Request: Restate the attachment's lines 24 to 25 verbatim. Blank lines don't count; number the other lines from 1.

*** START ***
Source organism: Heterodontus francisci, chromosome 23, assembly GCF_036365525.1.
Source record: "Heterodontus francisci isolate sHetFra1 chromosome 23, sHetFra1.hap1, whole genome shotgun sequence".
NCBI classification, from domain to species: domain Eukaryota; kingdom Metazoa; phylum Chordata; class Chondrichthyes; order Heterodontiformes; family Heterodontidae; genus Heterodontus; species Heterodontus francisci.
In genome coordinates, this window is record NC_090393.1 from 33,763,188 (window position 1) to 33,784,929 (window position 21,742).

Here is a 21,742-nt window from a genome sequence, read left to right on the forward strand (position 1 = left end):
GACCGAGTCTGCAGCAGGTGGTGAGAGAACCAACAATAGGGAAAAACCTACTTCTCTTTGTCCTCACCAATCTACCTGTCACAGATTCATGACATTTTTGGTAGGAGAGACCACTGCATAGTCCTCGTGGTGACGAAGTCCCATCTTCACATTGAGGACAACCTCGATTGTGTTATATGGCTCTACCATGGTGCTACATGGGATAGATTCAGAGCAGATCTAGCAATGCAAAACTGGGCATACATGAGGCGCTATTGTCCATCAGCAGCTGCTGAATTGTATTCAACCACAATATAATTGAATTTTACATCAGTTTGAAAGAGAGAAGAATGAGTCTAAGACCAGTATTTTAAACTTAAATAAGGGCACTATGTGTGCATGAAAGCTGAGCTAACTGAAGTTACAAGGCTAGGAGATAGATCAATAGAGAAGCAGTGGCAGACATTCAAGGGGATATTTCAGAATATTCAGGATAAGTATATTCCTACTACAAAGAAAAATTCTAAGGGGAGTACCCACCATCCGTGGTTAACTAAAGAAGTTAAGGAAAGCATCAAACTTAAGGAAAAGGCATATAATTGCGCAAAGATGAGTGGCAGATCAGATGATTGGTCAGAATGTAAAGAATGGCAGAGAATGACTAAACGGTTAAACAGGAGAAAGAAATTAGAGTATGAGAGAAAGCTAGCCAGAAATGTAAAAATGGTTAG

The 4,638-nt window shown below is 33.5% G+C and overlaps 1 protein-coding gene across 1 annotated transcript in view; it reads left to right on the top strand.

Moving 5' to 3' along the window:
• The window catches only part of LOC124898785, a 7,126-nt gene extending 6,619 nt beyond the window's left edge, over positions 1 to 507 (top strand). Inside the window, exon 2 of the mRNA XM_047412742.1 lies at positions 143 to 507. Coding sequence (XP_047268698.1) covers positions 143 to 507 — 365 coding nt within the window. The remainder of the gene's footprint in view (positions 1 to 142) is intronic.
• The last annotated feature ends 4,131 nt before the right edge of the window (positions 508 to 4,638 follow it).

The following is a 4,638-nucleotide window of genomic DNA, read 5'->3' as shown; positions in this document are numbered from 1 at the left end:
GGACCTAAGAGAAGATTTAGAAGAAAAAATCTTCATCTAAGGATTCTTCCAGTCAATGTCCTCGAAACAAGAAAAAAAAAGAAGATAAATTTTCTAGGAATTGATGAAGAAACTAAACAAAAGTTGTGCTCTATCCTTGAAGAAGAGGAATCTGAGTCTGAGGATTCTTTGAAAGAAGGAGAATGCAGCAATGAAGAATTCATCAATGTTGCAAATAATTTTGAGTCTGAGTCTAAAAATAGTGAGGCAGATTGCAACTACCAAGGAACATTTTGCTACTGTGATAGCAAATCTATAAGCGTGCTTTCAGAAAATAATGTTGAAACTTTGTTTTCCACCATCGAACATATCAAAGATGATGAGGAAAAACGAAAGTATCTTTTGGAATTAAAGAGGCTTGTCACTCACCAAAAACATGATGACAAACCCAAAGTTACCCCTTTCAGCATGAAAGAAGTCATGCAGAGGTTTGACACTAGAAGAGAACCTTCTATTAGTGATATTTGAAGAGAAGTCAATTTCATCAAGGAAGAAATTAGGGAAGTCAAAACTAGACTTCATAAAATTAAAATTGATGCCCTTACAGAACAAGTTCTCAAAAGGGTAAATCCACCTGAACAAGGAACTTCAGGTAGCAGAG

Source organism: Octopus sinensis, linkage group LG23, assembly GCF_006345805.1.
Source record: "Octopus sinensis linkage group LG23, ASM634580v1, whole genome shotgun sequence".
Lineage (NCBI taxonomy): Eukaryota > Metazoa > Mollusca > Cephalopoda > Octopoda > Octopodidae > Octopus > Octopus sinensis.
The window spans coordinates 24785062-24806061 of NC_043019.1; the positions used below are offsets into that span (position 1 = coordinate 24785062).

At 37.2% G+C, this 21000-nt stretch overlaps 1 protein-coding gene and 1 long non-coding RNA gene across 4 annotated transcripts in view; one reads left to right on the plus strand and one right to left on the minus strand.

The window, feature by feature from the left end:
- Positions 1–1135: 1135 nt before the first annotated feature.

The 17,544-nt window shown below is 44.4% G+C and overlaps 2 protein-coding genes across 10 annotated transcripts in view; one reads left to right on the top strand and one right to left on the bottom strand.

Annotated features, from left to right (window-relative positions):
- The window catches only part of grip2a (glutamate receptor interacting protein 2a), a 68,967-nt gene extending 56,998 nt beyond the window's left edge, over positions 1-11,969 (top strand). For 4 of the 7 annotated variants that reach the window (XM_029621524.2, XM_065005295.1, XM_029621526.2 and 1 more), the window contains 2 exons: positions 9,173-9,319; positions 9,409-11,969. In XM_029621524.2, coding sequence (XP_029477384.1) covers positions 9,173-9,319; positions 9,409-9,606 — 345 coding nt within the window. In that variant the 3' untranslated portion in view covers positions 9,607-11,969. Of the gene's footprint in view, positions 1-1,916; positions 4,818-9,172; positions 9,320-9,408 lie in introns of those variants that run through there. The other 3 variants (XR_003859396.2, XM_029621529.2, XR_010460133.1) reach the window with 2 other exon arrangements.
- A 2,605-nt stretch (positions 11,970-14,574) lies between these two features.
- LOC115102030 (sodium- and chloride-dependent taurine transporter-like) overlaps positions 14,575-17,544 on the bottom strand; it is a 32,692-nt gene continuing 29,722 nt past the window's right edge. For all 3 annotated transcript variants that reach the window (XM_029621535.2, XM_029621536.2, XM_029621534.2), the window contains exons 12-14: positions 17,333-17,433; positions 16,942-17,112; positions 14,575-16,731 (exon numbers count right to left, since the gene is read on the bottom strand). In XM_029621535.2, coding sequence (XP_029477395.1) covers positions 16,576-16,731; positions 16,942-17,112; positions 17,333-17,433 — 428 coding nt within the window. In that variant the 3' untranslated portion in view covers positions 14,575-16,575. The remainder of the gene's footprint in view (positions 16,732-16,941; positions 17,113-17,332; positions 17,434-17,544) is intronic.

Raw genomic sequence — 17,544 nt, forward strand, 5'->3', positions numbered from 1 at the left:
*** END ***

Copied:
- LOC115102030 (sodium- and chloride-dependent taurine transporter-like) overlaps positions 14,575-17,544 on the bottom strand; it is a 32,692-nt gene continuing 29,722 nt past the window's right edge. For all 3 annotated transcript variants that reach the window (XM_029621535.2, XM_029621536.2, XM_029621534.2), the window contains exons 12-14: positions 17,333-17,433; positions 16,942-17,112; positions 14,575-16,731 (exon numbers count right to left, since the gene is read on the bottom strand). In XM_029621535.2, coding sequence (XP_029477395.1) covers positions 16,576-16,731; positions 16,942-17,112; positions 17,333-17,433 — 428 coding nt within the window. In that variant the 3' untranslated portion in view covers positions 14,575-16,575. The remainder of the gene's footprint in view (positions 16,732-16,941; positions 17,113-17,332; positions 17,434-17,544) is intronic.

Raw genomic sequence — 17,544 nt, forward strand, 5'->3', positions numbered from 1 at the left: